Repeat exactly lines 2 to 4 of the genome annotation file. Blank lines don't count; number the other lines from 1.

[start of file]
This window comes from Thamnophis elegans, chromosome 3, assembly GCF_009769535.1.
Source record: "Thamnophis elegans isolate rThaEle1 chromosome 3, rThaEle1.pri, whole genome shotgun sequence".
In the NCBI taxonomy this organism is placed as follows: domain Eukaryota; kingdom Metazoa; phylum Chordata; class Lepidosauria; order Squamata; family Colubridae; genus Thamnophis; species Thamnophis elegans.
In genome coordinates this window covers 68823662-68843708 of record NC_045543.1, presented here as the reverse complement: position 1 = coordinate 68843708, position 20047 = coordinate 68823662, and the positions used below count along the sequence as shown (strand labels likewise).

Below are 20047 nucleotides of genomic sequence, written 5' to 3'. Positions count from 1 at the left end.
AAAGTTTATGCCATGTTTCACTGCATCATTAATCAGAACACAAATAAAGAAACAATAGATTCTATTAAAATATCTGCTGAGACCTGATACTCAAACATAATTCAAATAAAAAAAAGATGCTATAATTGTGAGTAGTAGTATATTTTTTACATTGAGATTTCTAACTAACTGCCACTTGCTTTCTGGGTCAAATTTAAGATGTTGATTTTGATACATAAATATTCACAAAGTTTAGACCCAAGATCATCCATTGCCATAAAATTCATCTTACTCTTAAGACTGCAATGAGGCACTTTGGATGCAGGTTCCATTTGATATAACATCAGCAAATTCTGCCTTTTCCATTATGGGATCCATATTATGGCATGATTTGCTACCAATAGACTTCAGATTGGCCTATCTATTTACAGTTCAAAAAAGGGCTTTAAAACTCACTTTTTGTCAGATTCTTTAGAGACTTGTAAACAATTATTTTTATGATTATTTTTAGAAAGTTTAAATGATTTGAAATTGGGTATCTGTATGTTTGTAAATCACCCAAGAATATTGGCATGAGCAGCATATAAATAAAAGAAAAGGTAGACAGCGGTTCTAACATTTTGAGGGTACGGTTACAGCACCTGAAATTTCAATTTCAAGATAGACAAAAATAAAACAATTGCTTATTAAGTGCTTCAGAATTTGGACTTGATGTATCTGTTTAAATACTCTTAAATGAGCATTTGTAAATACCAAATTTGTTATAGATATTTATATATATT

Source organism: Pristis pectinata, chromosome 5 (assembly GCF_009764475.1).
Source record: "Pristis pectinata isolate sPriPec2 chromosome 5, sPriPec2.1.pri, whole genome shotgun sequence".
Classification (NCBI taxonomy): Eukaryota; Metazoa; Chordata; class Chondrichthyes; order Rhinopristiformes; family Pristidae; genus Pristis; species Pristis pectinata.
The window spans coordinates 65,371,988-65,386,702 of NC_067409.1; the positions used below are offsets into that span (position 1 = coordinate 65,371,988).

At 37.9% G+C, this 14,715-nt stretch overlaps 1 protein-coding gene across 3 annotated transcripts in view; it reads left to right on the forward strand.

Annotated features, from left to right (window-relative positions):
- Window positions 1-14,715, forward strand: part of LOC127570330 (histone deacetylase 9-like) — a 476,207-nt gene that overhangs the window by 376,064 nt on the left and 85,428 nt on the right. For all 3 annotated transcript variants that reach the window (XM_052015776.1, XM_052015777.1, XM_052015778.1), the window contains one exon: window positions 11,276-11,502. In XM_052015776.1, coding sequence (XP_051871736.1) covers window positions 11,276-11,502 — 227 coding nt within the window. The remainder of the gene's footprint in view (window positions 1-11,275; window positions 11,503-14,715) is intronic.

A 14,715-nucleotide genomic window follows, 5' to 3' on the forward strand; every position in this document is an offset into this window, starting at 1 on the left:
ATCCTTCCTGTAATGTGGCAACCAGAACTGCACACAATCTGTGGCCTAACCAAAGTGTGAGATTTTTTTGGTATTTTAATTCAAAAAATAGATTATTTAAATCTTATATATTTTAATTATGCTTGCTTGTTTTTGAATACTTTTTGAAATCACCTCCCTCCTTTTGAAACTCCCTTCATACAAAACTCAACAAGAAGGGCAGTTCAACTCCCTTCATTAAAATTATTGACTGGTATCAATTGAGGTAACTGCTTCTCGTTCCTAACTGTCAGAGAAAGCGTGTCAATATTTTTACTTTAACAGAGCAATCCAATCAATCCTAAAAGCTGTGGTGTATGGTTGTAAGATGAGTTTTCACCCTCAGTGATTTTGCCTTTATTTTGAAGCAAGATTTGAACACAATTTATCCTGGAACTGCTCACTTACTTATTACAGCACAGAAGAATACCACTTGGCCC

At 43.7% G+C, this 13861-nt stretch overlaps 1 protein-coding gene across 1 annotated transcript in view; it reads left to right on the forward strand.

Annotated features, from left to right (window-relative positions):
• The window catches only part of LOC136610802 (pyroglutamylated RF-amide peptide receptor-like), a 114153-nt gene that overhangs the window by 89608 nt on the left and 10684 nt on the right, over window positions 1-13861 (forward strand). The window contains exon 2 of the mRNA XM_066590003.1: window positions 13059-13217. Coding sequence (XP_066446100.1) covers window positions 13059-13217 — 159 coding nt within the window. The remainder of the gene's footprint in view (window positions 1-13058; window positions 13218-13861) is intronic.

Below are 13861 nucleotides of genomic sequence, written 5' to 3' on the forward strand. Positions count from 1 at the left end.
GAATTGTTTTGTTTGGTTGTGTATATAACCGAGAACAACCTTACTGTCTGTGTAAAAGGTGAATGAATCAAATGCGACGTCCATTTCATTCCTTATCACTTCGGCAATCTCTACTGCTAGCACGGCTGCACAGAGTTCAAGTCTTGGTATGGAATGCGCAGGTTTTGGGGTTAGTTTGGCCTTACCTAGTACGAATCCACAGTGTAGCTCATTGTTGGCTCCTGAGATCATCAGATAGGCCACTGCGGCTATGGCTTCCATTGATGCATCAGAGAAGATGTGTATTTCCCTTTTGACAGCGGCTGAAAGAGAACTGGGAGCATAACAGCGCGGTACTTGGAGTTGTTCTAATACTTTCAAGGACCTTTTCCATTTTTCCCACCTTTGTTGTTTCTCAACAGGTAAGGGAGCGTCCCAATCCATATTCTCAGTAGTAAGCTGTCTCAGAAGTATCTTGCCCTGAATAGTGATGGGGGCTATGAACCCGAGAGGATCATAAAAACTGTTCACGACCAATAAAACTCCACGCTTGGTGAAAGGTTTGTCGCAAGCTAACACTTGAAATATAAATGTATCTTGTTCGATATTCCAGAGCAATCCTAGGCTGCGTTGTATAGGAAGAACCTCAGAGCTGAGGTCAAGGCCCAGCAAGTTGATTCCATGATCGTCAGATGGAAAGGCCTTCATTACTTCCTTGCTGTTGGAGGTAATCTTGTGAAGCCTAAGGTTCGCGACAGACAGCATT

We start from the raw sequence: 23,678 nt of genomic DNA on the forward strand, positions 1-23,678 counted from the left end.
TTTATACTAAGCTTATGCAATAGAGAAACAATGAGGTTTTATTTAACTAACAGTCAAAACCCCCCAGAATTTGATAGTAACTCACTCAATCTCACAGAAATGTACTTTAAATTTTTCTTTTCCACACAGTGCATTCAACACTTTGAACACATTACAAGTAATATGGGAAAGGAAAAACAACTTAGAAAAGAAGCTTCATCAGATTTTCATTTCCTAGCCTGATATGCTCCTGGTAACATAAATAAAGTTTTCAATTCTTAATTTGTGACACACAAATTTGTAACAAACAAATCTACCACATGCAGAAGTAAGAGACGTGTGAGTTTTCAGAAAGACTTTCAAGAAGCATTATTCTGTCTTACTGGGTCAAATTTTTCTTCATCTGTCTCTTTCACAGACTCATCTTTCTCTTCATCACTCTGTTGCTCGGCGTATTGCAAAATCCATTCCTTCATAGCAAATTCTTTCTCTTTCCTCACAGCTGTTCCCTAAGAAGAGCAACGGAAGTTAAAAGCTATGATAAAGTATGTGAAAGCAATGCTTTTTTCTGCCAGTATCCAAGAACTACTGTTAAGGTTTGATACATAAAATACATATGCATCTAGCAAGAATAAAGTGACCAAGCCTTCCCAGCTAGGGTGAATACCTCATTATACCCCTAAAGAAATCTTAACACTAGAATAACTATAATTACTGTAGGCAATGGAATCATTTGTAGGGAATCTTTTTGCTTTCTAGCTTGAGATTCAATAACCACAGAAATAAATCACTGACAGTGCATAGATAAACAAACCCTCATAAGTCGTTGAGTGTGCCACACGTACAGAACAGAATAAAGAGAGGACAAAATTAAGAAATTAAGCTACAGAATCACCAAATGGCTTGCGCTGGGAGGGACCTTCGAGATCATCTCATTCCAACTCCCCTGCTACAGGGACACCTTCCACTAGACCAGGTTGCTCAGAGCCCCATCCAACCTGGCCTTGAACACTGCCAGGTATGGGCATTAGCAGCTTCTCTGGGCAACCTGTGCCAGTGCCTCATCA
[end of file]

Source record: "Thamnophis elegans isolate rThaEle1 chromosome 3, rThaEle1.pri, whole genome shotgun sequence".
In the NCBI taxonomy this organism is placed as follows: domain Eukaryota; kingdom Metazoa; phylum Chordata; class Lepidosauria; order Squamata; family Colubridae; genus Thamnophis; species Thamnophis elegans.
In genome coordinates this window covers 68823662-68843708 of record NC_045543.1, presented here as the reverse complement: position 1 = coordinate 68843708, position 20047 = coordinate 68823662, and the positions used below count along the sequence as shown (strand labels likewise).